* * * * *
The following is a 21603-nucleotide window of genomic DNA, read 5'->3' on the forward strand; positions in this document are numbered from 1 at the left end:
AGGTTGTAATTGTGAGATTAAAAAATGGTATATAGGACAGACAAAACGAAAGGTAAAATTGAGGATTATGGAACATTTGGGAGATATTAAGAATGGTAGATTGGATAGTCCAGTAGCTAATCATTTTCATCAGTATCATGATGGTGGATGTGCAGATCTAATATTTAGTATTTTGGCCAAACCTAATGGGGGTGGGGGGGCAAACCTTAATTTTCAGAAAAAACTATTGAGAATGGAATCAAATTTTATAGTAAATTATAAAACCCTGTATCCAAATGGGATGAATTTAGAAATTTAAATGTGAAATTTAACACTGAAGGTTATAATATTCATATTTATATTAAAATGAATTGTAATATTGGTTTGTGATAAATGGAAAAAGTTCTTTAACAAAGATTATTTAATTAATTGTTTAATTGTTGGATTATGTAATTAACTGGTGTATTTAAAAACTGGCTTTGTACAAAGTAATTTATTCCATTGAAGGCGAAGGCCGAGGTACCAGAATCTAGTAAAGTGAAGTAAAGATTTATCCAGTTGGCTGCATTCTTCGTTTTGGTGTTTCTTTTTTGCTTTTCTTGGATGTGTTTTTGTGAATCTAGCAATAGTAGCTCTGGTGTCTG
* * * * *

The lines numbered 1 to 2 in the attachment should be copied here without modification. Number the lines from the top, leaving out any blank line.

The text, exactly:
The following is a 21603-nucleotide window of genomic DNA, read 5'->3' on the forward strand; positions in this document are numbered from 1 at the left end:
AGGTTGTAATTGTGAGATTAAAAAATGGTATATAGGACAGACAAAACGAAAGGTAAAATTGAGGATTATGGAACATTTGGGAGATATTAAGAATGGTAGATTGGATAGTCCAGTAGCTAATCATTTTCATCAGTATCATGATGGTGGATGTGCAGATCTAATATTTAGTATTTTGGCCAAACCTAATGGGGGTGGGGGGGCAAACCTTAATTTTCAGAAAAAACTATTGAGAATGGAATCAAATTTTATAGTAAATTATAAAACCCTGTATCCAAATGGGATGAATTTAGAAATTTAAATGTGAAATTTAACACTGAAGGTTATAATATTCATATTTATATTAAAATGAATTGTAATATTGGTTTGTGATAAATGGAAAAAGTTCTTTAACAAAGATTATTTAATTAATTGTTTAATTGTTGGATTATGTAATTAACTGGTGTATTTAAAAACTGGCTTTGTACAAAGTAATTTATTCCATTGAAGGCGAAGGCCGAGGTACCAGAATCTAGTAAAGTGAAGTAAAGATTTATCCAGTTGGCTGCATTCTTCGTTTTGGTGTTTCTTTTTTGCTTTTCTTGGATGTGTTTTTGTGAATCTAGCAATAGTAGCTCTGGTGTCTG